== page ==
Added: 5th March 2021 by Kubrick Group
AI solutions are optimising the world around us: they power our search engines, animate our customer service chatbots, and predict the length of a car journey or time of delivery. As the concept of AI continues to grow in familiarity within businesses and households alike, its relative infancy in the stages of development is easily forgotten. Nonetheless, there is as of yet no dedicated regulation of AI in UK or EU law; whilst GDPR puts controls on the data that feeds AI algorithms, the implementation Artificial Intelligence is a largely unexplored territory for businesses to conquer.
Without the motivation of adhering to official regulation, the cost of researching, creating, and embedding ethical AI practices could be mistaken as an investment without return. However, for those organisations searching for tangible benefits beyond fulfilling a moral obligation, there are three fundamental reasons for businesses to create their own policies and principles to ensure their AI use is ethical.
We’ve already seen what happens when algorithms go awry; the backlash which the UK government faced to their A-level exam results calculations in August 2020 was a timely reminder of the real people behind the data that feeds a model. Any organisation with the maturity of technology to implement AI processes should also understand the full spectrum of possible outcomes and strive to mitigate against potential risks by setting standards and protocols for AI use.
Research from Capgemini’s Artificial Intelligence Group demonstrates a preference for AI use which is deemed ethical by consumers. The majority of the survey’s respondents believed such an approach to AI would increase their loyalty to a company and/or their consumption of its products or services. Conversely, over 40% agreed that they would complain in the event of an interaction with AI which was problematic, whilst 34% would stop interacting with the business entirely as a result.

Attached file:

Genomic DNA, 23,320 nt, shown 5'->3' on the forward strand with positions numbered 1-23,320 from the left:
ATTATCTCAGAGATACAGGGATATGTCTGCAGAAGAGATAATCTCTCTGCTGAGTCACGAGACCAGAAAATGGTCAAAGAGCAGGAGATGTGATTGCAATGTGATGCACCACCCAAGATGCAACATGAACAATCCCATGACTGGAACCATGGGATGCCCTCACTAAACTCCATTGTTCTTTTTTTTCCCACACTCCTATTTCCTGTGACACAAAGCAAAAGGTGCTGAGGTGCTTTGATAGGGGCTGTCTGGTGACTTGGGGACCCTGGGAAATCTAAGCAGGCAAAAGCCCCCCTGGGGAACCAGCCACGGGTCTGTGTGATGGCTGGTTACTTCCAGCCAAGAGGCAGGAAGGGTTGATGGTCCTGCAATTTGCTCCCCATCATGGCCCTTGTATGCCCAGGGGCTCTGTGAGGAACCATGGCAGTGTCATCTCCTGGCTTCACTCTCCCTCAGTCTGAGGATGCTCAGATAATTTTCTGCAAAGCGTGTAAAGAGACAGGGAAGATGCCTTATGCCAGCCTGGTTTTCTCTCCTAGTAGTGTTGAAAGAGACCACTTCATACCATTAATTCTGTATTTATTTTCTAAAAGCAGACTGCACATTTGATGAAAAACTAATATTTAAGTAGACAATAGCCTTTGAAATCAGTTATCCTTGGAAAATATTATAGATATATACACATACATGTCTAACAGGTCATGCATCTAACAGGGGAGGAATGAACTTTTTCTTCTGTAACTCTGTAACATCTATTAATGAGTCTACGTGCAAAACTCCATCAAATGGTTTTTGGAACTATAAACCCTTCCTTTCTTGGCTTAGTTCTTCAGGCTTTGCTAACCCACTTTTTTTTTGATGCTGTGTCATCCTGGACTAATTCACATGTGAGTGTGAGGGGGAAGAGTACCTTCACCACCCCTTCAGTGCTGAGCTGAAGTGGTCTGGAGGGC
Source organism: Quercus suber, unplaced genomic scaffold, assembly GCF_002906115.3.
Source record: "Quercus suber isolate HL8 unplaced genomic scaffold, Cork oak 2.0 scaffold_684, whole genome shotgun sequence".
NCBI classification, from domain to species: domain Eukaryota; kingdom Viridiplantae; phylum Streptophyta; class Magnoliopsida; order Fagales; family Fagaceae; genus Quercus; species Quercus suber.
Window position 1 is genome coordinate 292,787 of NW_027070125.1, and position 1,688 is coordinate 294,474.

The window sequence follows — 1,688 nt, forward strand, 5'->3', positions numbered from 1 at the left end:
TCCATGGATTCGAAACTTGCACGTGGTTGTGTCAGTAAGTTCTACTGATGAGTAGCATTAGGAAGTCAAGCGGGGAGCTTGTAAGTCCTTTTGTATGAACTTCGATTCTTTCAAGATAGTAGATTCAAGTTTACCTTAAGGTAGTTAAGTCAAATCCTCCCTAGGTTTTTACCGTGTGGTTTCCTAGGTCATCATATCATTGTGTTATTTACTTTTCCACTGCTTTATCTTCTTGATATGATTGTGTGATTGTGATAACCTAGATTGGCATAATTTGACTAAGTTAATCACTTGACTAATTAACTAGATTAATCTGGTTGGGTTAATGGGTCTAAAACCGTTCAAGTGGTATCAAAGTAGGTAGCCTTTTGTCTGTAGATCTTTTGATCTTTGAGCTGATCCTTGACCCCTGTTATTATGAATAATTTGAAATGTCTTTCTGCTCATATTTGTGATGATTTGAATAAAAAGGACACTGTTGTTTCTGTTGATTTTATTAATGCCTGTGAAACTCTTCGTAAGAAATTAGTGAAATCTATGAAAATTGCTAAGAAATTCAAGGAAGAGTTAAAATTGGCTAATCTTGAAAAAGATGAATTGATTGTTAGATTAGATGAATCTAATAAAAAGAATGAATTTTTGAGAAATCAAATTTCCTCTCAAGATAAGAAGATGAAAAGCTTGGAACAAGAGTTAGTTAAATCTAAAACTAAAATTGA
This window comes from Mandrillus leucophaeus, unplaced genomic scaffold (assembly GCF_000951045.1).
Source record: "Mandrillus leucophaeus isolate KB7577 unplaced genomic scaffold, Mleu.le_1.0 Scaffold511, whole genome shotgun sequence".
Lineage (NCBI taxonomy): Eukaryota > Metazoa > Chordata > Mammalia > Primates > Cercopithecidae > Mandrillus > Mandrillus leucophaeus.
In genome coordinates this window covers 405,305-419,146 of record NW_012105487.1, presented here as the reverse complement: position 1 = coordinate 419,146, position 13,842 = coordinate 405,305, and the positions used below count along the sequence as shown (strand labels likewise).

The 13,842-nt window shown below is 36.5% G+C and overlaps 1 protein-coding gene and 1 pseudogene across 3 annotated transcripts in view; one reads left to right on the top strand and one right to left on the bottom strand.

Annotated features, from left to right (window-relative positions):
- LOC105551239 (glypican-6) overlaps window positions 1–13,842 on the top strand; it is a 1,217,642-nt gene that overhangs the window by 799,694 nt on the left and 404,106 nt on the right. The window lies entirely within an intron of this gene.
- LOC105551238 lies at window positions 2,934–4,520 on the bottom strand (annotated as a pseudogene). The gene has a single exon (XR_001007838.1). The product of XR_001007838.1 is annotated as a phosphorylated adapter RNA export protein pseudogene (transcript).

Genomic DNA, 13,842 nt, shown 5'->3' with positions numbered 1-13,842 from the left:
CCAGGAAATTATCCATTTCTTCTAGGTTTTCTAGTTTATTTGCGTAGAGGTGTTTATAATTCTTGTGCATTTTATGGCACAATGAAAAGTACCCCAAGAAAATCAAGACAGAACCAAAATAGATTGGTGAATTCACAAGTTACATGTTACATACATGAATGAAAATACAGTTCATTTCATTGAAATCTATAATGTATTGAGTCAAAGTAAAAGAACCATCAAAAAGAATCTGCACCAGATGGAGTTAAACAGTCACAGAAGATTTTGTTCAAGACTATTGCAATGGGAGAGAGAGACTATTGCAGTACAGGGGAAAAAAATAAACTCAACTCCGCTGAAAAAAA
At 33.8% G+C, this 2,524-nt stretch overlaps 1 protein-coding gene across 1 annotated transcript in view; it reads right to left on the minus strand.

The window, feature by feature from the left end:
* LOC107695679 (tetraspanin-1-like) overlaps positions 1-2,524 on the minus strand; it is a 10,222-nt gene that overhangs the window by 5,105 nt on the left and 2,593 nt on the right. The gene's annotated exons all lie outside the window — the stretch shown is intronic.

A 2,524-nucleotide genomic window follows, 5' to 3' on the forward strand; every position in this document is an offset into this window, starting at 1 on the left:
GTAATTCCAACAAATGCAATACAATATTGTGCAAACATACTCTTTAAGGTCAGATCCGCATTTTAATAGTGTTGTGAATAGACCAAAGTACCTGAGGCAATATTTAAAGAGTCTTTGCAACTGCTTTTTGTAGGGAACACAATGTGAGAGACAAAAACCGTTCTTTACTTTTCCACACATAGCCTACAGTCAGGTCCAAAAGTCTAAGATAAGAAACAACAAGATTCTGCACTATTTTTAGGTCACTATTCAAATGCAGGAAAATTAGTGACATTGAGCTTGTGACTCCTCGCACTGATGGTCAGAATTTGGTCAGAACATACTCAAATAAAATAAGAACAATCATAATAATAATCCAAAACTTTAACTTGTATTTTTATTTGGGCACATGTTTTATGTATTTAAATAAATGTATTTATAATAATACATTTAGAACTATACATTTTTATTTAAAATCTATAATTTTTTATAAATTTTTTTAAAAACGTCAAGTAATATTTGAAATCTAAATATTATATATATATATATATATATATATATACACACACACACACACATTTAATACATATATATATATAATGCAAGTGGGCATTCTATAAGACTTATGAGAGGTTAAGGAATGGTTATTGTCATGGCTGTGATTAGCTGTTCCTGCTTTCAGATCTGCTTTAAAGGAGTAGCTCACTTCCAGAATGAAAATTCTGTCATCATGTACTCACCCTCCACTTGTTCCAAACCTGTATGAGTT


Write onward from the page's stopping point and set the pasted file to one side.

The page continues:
As AI technologies continue to advance, formal regulation is an inevitability looming on the horizon. Guidelines for best practices can be implemented to strengthen ethical AI use and prepare for future regulation in the same vein. Organisations at the fore include pharmaceuticals leader AstraZeneca, who have already published principles which echo the conclusions of research and advisory bodies such as Gartner . Thus, their guidelines are likely aligned with the overarching aims of future regulatory policies and provide a secure footing from which they can create their internal governance frameworks.
The Fourth Industrial Revolution is well underway, but the full extent of its capabilities and consequences is yet to be determined. For now, the role that AI has and will play is indisputably critical for businesses in all industries - a reality which has only been reinforced and accelerated by the COVID-19 pandemic. Rather than attempt to avoid its implementation, organisations must embrace AI with careful consideration of their responsibilities and utilise the principles and best practices published by institutions and industry leaders. By approaching new technologies with recognition of both risk and reward, leaders can embed Artificial Intelligence within their teams with the same confidence as any other decision for the advancement of their business.